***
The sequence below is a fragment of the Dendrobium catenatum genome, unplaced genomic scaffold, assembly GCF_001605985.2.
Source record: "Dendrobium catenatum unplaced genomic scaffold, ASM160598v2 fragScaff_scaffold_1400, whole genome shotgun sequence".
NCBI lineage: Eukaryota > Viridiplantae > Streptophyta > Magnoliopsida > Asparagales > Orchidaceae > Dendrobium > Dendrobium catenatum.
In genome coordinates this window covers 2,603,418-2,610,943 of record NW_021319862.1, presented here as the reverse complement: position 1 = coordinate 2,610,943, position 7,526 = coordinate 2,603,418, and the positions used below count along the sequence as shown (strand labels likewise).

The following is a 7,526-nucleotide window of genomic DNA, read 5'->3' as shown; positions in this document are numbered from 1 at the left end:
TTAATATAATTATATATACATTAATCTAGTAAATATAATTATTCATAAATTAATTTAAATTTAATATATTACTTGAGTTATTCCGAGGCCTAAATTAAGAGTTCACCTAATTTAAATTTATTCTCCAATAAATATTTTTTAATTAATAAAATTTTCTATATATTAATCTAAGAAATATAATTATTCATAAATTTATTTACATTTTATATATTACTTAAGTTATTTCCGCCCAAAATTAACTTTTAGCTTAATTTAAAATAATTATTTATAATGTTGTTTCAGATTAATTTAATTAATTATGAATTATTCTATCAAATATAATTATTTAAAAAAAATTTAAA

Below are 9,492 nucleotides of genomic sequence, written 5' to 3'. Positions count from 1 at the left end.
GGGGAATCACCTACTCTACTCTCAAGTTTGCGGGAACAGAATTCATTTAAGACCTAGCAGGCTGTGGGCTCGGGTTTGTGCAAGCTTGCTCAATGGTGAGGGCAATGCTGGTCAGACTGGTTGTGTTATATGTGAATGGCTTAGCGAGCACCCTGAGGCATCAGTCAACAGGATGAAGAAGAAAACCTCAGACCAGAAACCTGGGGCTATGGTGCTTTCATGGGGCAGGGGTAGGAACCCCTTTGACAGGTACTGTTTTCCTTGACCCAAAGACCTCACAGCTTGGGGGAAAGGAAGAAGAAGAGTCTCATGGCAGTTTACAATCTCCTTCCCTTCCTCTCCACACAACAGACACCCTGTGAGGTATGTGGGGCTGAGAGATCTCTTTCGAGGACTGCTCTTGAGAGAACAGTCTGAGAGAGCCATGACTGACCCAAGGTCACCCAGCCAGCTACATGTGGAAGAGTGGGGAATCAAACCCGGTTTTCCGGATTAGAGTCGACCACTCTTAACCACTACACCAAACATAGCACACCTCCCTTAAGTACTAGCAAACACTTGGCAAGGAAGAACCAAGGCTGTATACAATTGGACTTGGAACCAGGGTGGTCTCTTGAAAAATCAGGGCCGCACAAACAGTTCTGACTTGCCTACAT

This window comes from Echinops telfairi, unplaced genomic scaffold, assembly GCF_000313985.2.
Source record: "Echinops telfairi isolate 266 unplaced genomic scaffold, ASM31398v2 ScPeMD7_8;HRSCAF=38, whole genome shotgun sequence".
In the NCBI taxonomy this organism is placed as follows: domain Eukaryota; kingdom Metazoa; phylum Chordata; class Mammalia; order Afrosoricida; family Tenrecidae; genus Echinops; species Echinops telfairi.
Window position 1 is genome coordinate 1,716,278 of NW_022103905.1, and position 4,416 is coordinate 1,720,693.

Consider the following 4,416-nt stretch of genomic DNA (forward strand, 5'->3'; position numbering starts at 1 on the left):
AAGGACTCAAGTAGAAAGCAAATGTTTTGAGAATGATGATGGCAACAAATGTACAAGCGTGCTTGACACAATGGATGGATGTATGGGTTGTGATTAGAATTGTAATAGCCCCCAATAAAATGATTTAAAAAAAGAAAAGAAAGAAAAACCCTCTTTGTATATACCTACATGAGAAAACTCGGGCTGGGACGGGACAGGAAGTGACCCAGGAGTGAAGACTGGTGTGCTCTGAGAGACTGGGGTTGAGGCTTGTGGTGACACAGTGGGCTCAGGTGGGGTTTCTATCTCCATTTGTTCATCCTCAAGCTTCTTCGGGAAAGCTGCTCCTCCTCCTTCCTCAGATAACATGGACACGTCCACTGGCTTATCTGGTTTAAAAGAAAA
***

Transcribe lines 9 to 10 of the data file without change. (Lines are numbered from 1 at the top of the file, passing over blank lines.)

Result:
This window comes from Echinops telfairi, unplaced genomic scaffold, assembly GCF_000313985.2.
Source record: "Echinops telfairi isolate 266 unplaced genomic scaffold, ASM31398v2 ScPeMD7_8;HRSCAF=38, whole genome shotgun sequence".